appreciative listening quote

Learning More Appreciative Listening

Listening is a balance of hearing the content of what someone is sharing, as well as listening to the emotion surrounding what is being communicated. Quite often mis-communication happens when either one or both of these forms of expression are not entirely heard. When considering improving your communication skills, start with enhancing your overall ability to hear both content and emotion. This effort may include increased emotional awareness, availability, and presence.

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Understanding Your Own Perspective

Our spiritual lives and our psychological lives can be intimately intertwined. Often times, as one begins to develop, the other surfaces as well. These two forces have been the cause of ideological shifts and separations in the field of Psychology from as far back as its founders in Freud and Jung to more recent exploration by Psychologists Richard Alpert (Ram Dass) and Timothy Leary. The division has usually occurred between the practice (tradition) and the experience (atypical). You get to decide which side of the pendulum rings most true for you. Both perspectives probably contain invaluable wisdom. So, embrace the nuances and subtleties of our own unique psychological terrain, while continuing to reach for your own awakening and broadening reality.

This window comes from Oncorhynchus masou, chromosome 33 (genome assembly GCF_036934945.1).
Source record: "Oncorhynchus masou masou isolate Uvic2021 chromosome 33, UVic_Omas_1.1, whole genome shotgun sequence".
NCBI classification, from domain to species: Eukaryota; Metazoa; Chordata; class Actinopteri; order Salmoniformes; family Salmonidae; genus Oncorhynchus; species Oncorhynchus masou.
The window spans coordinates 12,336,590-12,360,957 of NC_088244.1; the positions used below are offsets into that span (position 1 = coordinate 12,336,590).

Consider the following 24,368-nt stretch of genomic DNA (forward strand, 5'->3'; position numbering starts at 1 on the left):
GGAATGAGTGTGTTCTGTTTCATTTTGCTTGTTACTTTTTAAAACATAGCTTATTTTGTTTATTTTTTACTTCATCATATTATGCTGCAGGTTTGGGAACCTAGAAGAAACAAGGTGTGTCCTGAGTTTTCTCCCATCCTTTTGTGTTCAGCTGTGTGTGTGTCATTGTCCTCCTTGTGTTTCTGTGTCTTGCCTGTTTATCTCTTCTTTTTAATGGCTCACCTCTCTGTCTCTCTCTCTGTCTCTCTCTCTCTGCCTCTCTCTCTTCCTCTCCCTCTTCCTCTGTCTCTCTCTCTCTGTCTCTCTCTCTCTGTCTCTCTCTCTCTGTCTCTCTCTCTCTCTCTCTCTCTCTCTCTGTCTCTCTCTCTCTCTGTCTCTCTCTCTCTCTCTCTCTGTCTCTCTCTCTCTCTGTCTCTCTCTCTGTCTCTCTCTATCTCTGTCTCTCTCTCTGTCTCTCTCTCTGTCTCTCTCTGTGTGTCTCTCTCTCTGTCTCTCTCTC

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A Statement On Grief

Grief is often associated with the loss of a life. However grief can also be thought of as a significant emotion that can accompany a change in perception, a change of roles, or the loss of something sacred. As with all types of loss, the emotion of grief can be experienced as a process that can include: denial, anger, bargaining, depression, and acceptance. Although each individual may grieve differently, grief is an important emotional state that when honestly felt can bring about hope, resiliency, and life-affirming coping responses.

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clenched hands on table

Therapy for Anxiety: How Does It Work?

Most of us experience feelings of anxiety at some point in our lives. We may feel worried about a job interview, attending an event where we won’t know anyone, or getting lost on an upcoming trip. Occasional, mild anxiety is natural; but if your anxiety is severe, ongoing, and/or prevents you from fully engaging in life, it may be time to seek additional support.

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